3. 5 out of 5

    Michael

    Have always loved the study of philosophy or a good philosophical discussion. This book provides more than enough food for thought and discussion. I didn't mean this as a pun, because it is in fact divided into 12 chapters each covering the main tenets of a philosopher with suggestions for an accompanying meal and a question/topic for discussion during the consuming. More so, it finally defined 'philosophy' for me in a simple, digestible way (the food pun keeps cropping up) - the 'love of wisdom' Have always loved the study of philosophy or a good philosophical discussion. This book provides more than enough food for thought and discussion. I didn't mean this as a pun, because it is in fact divided into 12 chapters each covering the main tenets of a philosopher with suggestions for an accompanying meal and a question/topic for discussion during the consuming. More so, it finally defined 'philosophy' for me in a simple, digestible way (the food pun keeps cropping up) - the 'love of wisdom' or the 'art of clear thinking'. I think the first two chapters had the most impact on me, talking about mental clarity and single tasking, both such useful philosophies for living life to the fullest. The joy of single tasking flowed from the philosophy of Shunru Suzuki and his writings on Zen, the mental clarity from Bertrand Russell. If you read no more, these two chapters could change your life.

  4. 4 out of 5

    Skylar Beaumont

    Truth be told, this book didn't interest me that much. Normally I love a good philosophical conversation that simultaneously intrigues and enlightens but this one seemed to drag on a bit. The content was quite deep and it did make some excellent claims and points, but all together I found myself skimming through and wishing for the end. It didn't captivate my attention like I wished it would have. Truth be told, this book didn't interest me that much. Normally I love a good philosophical conversation that simultaneously intrigues and enlightens but this one seemed to drag on a bit. The content was quite deep and it did make some excellent claims and points, but all together I found myself skimming through and wishing for the end. It didn't captivate my attention like I wished it would have.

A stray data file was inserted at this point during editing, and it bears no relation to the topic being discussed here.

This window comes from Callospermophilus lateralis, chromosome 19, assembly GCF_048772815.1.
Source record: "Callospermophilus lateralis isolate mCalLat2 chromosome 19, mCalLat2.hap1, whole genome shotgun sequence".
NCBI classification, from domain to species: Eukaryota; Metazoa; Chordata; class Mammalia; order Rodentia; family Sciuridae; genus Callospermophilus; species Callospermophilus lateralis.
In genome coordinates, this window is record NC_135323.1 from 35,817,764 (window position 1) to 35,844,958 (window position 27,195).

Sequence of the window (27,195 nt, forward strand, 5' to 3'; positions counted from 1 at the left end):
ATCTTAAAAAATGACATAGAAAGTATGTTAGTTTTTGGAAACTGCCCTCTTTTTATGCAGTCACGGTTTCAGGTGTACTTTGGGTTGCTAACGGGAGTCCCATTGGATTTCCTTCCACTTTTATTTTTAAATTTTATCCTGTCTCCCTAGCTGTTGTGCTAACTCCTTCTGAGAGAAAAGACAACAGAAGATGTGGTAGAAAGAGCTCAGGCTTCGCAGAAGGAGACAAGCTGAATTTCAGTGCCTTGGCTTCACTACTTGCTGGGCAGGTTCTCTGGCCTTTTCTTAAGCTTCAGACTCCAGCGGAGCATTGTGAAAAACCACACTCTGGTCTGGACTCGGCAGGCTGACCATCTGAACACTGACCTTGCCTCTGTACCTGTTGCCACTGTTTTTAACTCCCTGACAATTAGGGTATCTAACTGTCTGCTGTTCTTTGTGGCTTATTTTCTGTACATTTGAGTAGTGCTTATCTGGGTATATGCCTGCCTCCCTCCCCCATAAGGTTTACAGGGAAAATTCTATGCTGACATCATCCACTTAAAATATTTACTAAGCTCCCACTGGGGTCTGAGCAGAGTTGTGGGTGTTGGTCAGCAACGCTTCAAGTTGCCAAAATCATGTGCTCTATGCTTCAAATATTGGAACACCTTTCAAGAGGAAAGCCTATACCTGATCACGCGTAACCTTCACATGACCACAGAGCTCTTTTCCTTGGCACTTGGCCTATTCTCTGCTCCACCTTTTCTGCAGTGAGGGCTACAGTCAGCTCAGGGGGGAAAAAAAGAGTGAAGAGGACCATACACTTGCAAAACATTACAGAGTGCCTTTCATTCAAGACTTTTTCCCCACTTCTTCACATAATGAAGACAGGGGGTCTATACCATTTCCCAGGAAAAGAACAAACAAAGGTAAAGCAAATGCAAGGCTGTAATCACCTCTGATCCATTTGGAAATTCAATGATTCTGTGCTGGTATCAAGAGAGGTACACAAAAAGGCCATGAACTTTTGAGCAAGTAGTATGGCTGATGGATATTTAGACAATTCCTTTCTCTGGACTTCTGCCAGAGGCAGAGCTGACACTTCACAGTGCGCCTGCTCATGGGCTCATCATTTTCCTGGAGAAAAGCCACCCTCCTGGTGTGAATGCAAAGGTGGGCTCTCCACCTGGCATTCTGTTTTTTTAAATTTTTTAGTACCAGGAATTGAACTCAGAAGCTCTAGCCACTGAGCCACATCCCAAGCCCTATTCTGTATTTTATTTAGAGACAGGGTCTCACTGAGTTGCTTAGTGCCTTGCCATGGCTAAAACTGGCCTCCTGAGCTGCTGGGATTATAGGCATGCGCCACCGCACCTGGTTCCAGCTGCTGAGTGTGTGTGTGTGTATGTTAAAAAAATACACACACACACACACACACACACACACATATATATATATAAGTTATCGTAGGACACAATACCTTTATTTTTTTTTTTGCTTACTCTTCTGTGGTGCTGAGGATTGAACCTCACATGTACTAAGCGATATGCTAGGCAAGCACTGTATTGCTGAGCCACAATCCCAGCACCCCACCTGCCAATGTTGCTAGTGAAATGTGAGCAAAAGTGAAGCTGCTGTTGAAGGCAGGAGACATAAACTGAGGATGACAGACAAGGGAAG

5. 5 out of 5

    Nadia

    *I received this book through Goodreads First Reads* Fantastic book, pairing two of my favorite things: philosophy and cooking! Tasty and easy to make recipes paired with great discussion points for a fun philosophy dinner club with like-minded people!

  6. 4 out of 5

    Dianne

    waiting on more reviews

  7. 4 out of 5

    Jennifer

    My husband and I loved this book!! Great ideas and very introspective.

  8. 4 out of 5

    Dr Soheyla

  9. 5 out of 5

    Neil

  10. 4 out of 5

    Handora

  11. 4 out of 5

    Amber

  12. 4 out of 5

    Sarah

  13. 5 out of 5

    Scott A. Krewina

  14. 5 out of 5

    Kristen

  15. 4 out of 5

    Andrew Kaufman

  16. 5 out of 5

    ANNA MAY L. GAKO

  17. 5 out of 5

    Carol Harrison

  18. 4 out of 5

    Michael

  19. 4 out of 5

    Cindy Gates

  20. 4 out of 5

    Diane

  21. 5 out of 5

    Kim Coomey

  22. 4 out of 5

    Brian

  23. 5 out of 5

    Nat

  24. 4 out of 5

    Stacey

  25. 4 out of 5

    Julie Alvarez

  26. 4 out of 5

    Jenny Hamm

  27. 4 out of 5

    Betsy Hover

  28. 5 out of 5

    Barry

  29. 4 out of 5

    Georgia

  30. 4 out of 5

    Crindalyn

  31. 5 out of 5

    Kim McHughes

  32. 5 out of 5

    Christine Groce

  33. 4 out of 5

    Patricia Hill

  34. 4 out of 5

    Timothy Glenn

  35. 4 out of 5

    Angela Cunningham

  36. 5 out of 5

    john albarado

  37. 4 out of 5

    Jd Guinn

  38. 5 out of 5

    Dan

  39. 4 out of 5

    Kim

  40. 4 out of 5

    Sue

  41. 4 out of 5

    Becky

  42. 4 out of 5

    Monique Depope

  43. 4 out of 5

    Kelly

  44. 5 out of 5

    Gary Ford

  45. 4 out of 5

    George Larrabee

  46. 5 out of 5

    Annette

  47. 5 out of 5

    Sherry Conrad